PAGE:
To summarize, Junk Orbit does a lot of things well and very few things poorly. It’s very light and plays pretty quickly, so it’s unlikely to be the main event of a board game night with your friends, but it may be the highlight of the undercard, so to speak. And it should be a hit with families – or just younger children playing together – considering its accessibility and absence of objectionable content. It’s (probably) not going to change your life, but Junk Orbit is a good game and I will gladly give it a recommendation.
D’s Rating: Three and One-Half Stars out of Five.
Will reviews Junk Orbit
Even though this game is manufactured by a major publisher (Renegade Game Studios), Junk Orbit’s release was still met with relatively little fanfare. I mean, the only reason I heard about it is because I write our news columns for the site, so I try to keep up with all board game releases. I have to say – the fact that this game hasn’t been more of a hit is depressing to me, as Junk Orbit is more than worth its price of admission. Once you get past its silly packaging, you’ll realize it’s fast-paced, mostly well balanced, and really entertaining in the moment.
It’s also engaging to look at, as Junk Orbit’s artwork pops with a menagerie of eye-catching colors. The game’s four artists did a hell of a job creating a visually appealing aesthetic while also conveying the game’s lighthearted, Sci-Fi-ish theme. I especially appreciate that the game’s cards and tiles aren’t crowded with too much detail, something that I’ve seen similar games do. For the most part, the components live up to the artwork’s quality – the ship tokens are wooden and the junk tiles are sturdy and functional. The only negative in regards to this game’s physical attributes is that the game box is cylindrical instead of rectangular. That’s not to say I don’t like it all; I do – the art is striking and everything fits inside with room to spare. I just thing the cylindrical boxing makes it difficult to place Junk Orbit snuggly on a gaming shelf, which will annoy some people. The box is also pretty gimmicky, which implies that the game itself somehow needs help from its packaging to convince people to buy it.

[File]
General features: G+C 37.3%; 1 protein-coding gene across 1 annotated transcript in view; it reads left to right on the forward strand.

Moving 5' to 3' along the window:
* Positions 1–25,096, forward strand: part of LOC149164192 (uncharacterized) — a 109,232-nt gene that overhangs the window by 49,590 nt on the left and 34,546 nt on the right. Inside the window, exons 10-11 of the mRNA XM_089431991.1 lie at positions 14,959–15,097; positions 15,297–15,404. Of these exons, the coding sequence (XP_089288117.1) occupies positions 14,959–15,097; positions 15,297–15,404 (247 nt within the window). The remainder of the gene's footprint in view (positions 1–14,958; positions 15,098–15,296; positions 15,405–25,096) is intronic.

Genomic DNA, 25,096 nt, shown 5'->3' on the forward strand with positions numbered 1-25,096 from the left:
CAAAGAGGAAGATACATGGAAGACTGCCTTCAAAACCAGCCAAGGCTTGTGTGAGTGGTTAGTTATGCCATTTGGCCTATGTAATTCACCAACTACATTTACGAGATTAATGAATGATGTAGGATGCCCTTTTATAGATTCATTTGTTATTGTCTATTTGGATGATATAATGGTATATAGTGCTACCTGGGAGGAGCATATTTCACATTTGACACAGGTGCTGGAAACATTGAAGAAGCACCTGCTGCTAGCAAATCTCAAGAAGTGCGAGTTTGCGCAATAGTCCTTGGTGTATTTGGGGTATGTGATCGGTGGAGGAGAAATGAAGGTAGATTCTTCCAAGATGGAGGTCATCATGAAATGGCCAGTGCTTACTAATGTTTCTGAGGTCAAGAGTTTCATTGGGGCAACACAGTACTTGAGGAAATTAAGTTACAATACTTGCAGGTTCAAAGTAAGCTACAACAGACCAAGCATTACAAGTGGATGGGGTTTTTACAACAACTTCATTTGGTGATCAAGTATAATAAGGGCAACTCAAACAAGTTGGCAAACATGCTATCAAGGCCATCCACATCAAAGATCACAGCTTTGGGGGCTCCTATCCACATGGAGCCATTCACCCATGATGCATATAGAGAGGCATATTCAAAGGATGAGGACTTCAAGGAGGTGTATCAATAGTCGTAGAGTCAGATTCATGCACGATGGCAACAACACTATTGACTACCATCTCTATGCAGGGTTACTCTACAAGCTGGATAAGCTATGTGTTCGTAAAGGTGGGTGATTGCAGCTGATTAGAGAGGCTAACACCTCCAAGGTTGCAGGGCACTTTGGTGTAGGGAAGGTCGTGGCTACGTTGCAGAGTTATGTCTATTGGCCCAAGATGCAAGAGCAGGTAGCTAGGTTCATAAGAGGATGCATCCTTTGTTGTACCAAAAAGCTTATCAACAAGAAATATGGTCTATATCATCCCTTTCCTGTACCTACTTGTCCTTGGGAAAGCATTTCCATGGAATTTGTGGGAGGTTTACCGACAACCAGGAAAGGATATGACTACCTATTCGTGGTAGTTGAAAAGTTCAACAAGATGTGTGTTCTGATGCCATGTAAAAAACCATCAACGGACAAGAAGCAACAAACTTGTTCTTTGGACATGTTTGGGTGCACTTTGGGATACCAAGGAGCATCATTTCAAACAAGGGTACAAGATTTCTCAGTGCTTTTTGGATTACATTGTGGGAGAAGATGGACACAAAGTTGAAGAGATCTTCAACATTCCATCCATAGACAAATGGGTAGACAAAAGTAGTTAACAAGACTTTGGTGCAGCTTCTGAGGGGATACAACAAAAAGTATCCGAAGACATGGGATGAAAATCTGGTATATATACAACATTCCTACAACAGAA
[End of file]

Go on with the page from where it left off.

However, the truth is that Junk Orbit easily plays well enough that it never needed gimmicky packaging to begin with. The basic concept, that you launch junk to propel your ship towards more junk and different locations in the Solar System, is rock solid. If anything, the movement system, wherein you eject junk a certain distance in a certain direction and then move the same amount of spaces in the opposite direction, would’ve alone been enough for most people to take notice. Personally, I thought the movement mechanic on its own was enough to justify our purchase. It’s extremely satisfying to play a game that basically allows you to move however and wherever you want to, and this level of freedom generates a corresponding amount of strategy.
Often in Junk Orbit, you’ll find yourself counting spaces and realizing that you have the perfect tile to expend in order to get you where you need to go, only to realize that you may want to hold onto that tile in order to claim its points. Deciding what to do in that instance can be flustering, yes, but it’s also really fulfilling. There’s also a system that allows you to remotely deliver junk by launching it into its target destination. This was another savvy design decision because occasionally, you’ll have a moment where you’ll send junk directly where it needs to go, move, and then direct deliver even more junk. When this happens, the subsequent feeling can only be described as gaming nirvana. This remote delivery system also means that even when you can’t earn points through a direct delivery, there are still opportunities to further your chances of victory. In Junk Orbit, you always feel like you have agency over your choices and ultimate fate, and that’s nearly the highest praise I can give a board game.